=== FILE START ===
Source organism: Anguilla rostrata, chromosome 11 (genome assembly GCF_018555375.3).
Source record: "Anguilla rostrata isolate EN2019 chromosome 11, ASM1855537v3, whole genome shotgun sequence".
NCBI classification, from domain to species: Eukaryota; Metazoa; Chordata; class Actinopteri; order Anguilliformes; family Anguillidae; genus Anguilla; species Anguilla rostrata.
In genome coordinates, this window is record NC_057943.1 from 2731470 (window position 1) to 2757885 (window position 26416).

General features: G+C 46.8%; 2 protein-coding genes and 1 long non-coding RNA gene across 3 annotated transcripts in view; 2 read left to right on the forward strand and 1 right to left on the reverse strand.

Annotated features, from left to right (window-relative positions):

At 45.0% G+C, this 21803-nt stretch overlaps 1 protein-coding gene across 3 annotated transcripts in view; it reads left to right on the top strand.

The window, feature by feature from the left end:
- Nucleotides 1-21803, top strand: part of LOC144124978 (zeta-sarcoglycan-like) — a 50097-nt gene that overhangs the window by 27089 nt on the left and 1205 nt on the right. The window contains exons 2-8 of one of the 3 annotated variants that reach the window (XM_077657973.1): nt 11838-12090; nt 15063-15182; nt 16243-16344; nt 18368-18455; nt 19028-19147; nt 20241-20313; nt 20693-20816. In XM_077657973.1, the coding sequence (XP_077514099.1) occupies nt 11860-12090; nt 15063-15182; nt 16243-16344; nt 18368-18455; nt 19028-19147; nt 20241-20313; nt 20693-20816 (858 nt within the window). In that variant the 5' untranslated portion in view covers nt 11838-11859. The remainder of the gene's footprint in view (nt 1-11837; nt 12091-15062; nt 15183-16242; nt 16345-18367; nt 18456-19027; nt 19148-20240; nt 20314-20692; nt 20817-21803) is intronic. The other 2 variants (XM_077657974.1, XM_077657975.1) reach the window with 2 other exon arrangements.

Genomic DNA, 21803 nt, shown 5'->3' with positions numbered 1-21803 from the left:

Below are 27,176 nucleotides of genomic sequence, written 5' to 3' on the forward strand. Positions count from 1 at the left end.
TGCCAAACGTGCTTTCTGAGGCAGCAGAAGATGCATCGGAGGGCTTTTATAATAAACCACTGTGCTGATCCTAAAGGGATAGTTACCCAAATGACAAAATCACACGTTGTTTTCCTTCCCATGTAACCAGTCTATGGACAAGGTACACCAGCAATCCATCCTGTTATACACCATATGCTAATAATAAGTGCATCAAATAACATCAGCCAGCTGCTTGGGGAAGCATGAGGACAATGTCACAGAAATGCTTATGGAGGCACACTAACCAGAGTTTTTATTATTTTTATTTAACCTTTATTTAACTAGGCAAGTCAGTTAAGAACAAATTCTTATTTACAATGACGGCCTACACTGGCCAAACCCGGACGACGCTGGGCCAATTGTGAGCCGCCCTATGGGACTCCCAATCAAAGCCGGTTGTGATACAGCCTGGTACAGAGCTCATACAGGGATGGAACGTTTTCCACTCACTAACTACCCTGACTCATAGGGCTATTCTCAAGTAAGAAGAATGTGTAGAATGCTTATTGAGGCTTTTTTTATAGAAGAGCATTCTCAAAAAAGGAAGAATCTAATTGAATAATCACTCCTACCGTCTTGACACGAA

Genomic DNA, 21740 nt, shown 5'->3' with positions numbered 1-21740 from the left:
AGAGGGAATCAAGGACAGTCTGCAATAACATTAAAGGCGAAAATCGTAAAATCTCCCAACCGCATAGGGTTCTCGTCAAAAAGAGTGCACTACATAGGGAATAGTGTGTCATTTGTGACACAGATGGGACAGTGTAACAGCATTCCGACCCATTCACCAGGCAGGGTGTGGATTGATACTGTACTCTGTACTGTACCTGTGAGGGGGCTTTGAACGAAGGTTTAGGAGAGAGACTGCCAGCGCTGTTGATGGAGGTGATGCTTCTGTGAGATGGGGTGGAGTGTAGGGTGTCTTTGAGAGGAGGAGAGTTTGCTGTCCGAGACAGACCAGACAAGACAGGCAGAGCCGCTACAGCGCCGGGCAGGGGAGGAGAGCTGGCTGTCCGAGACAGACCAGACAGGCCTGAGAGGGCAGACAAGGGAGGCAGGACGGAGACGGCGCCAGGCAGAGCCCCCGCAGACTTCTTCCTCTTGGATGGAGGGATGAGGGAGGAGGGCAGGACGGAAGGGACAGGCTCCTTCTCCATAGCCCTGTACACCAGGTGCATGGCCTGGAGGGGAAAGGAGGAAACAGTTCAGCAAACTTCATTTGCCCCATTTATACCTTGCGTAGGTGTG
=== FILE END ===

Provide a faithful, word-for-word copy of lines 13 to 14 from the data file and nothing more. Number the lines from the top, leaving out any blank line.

Genomic DNA, 21740 nt, shown 5'->3' with positions numbered 1-21740 from the left:
AGAGGGAATCAAGGACAGTCTGCAATAACATTAAAGGCGAAAATCGTAAAATCTCCCAACCGCATAGGGTTCTCGTCAAAAAGAGTGCACTACATAGGGAATAGTGTGTCATTTGTGACACAGATGGGACAGTGTAACAGCATTCCGACCCATTCACCAGGCAGGGTGTGGATTGATACTGTACTCTGTACTGTACCTGTGAGGGGGCTTTGAACGAAGGTTTAGGAGAGAGACTGCCAGCGCTGTTGATGGAGGTGATGCTTCTGTGAGATGGGGTGGAGTGTAGGGTGTCTTTGAGAGGAGGAGAGTTTGCTGTCCGAGACAGACCAGACAAGACAGGCAGAGCCGCTACAGCGCCGGGCAGGGGAGGAGAGCTGGCTGTCCGAGACAGACCAGACAGGCCTGAGAGGGCAGACAAGGGAGGCAGGACGGAGACGGCGCCAGGCAGAGCCCCCGCAGACTTCTTCCTCTTGGATGGAGGGATGAGGGAGGAGGGCAGGACGGAAGGGACAGGCTCCTTCTCCATAGCCCTGTACACCAGGTGCATGGCCTGGAGGGGAAAGGAGGAAACAGTTCAGCAAACTTCATTTGCCCCATTTATACCTTGCGTAGGTGTG